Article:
recommendations when applying

  1. Hello. I'm a prospective SRNA, planning on applying this year to CRNA school (for next fall). I'd just like some advice on who to choose for recommendations. I'm going to ask my head nurse & an attending MD (both from the SICU I currently work at). Any other suggestions? Do you recommend current CRNAs and/or SRNAs? I was also thinking about past nursing professors, but I don't think they remember me AND I was in school 4 years ago. (probably not a good idea, right?) Any advice would be greatly appreciated--thanks!
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  2. 6 Comments

  3. by   CougRN
    Well a prior professor is a good source if they remember you. I kept in touch with a couple of profs and they knew my intention of going to CRNA school. So they were great recommendations because they knew what kind of student I am. But if you didn't do this then maybe another source would be better.

    Your nurse manager is normally required for most schools. If they give you a good rec then that should be someone you ask. Also, any nursing supervisor who can speak to your work and work ethic is good too. An attending is nice if they do they can offer the same kind of reference to your nursing care.

    If you are familiar with a CRNA and work with them enough to ask them then I would ask them. Other options are a Clinical educator on your unit or another nurse on your unit that has good credentials and can offer information on your nursing care and desire to be a CRNA.

    Best of luck.
  4. by   srnaKate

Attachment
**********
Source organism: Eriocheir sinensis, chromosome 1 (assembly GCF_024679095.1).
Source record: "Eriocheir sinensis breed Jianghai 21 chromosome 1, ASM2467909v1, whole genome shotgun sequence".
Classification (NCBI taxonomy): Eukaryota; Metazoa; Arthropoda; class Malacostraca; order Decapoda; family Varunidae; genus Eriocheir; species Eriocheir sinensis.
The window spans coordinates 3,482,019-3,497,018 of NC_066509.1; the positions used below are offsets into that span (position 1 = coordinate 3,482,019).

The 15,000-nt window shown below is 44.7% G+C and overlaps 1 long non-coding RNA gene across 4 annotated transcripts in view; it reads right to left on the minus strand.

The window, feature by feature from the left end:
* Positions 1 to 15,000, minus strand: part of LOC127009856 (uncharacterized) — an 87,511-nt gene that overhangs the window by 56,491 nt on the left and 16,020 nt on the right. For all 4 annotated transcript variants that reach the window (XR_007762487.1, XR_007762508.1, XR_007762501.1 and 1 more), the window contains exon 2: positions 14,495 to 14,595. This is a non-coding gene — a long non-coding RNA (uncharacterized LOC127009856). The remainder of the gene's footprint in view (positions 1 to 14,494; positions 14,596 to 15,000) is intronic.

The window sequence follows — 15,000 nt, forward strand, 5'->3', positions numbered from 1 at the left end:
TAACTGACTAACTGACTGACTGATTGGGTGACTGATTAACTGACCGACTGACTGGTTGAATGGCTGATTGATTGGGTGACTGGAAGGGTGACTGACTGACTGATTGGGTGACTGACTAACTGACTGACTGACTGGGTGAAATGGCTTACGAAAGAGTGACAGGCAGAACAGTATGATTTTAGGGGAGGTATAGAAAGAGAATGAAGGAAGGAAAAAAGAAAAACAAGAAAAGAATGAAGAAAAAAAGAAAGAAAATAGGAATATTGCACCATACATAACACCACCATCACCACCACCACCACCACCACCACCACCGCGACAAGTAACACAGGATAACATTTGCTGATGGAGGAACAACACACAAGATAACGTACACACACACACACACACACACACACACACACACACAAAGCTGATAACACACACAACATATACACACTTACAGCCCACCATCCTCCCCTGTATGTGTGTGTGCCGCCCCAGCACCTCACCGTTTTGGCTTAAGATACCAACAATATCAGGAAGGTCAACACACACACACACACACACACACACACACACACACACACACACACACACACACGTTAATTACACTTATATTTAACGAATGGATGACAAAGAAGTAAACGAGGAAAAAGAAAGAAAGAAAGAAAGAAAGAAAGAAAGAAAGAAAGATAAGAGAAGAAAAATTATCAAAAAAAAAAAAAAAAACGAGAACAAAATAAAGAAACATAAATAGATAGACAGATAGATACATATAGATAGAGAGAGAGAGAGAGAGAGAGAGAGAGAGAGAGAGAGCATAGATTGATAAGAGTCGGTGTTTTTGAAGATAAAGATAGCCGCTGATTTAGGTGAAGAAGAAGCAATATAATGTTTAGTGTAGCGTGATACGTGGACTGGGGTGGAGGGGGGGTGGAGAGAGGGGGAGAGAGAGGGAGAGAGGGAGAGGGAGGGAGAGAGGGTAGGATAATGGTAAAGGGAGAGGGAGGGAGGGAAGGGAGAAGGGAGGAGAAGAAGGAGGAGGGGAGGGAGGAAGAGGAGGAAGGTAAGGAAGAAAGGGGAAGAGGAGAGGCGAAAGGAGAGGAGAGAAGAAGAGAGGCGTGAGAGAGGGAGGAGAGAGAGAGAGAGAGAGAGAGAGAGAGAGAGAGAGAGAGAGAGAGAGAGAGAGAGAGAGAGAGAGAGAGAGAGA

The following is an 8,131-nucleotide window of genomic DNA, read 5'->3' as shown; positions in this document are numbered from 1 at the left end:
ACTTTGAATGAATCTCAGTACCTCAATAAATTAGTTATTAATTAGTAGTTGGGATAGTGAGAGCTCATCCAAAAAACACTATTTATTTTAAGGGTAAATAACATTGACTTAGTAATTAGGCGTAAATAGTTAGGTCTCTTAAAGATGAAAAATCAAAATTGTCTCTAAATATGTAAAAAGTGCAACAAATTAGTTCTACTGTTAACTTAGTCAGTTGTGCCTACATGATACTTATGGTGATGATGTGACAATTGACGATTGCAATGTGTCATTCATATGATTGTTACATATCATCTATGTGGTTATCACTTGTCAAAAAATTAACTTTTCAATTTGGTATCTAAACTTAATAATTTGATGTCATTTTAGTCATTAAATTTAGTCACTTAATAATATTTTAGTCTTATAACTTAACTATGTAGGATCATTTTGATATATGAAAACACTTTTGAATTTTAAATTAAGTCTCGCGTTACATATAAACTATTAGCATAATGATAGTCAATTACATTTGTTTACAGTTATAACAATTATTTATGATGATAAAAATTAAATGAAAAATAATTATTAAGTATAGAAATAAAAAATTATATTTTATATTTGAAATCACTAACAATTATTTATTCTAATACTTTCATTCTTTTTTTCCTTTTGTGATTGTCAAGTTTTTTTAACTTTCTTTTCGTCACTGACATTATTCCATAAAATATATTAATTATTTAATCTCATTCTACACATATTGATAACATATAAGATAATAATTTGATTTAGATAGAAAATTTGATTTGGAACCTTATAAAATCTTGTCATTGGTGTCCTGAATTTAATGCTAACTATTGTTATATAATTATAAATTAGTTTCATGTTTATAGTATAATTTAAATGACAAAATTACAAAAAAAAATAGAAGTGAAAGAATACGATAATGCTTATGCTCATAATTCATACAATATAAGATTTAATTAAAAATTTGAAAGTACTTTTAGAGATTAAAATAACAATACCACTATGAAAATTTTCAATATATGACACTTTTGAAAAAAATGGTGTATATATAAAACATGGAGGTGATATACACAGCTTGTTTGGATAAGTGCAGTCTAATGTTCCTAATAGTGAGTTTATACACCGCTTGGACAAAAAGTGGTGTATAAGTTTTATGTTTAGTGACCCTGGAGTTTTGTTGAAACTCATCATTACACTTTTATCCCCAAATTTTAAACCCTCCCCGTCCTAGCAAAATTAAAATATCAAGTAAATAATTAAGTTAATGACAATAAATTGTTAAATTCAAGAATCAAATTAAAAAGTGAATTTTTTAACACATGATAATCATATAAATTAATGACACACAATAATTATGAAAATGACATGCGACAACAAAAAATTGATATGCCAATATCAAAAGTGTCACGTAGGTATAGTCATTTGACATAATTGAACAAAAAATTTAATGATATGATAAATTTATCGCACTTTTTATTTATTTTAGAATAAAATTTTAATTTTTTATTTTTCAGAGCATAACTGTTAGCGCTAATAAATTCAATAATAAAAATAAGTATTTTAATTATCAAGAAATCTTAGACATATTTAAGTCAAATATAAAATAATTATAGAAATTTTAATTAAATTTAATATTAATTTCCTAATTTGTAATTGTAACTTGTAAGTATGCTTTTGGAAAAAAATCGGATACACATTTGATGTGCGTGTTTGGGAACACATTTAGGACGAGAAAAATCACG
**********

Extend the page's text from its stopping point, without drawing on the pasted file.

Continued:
Who you request recommendations from is largely dependent on the individual schools' requirements. One school to which I applied asked for 3 recommendations: 1 from a physician with whom I worked and could attest to my clinical abilities, 1 from an advanced-practice nurse or supervisor and 1 from a co-worker. All three had a form to complete that was included with the application materials to the school. The other school to which I applied asked for three professional references to write a recommendation addressing certain characteristics.

    Two of my three recommendations (not the physician) came from people with whom I had worked only 3-6 months since I was new to the ICU environment. I received interviews to both schools.

    My advice is that first you should determine what types of recommendations are necessary for each of the schools to which you wish to apply. You will probably know intuitively who will provide the most eloquent and complimentary recommendations at that time. Remember, it's clinical and sometimes character information they wish to obtain. I wish you the best of luck!

    P.S. You better apply RIGHT NOW if you want to go to school ANYWHERE next year!!! I am currently interviewing for the class commencing 2006.
  5. by   catcolalex
    its always important that the person writing the recommendation write a positive one. make sure that they at least like you. ask them if they feel comfortable writing a positive letter of recommendation for you. that way they have a way out if they cant.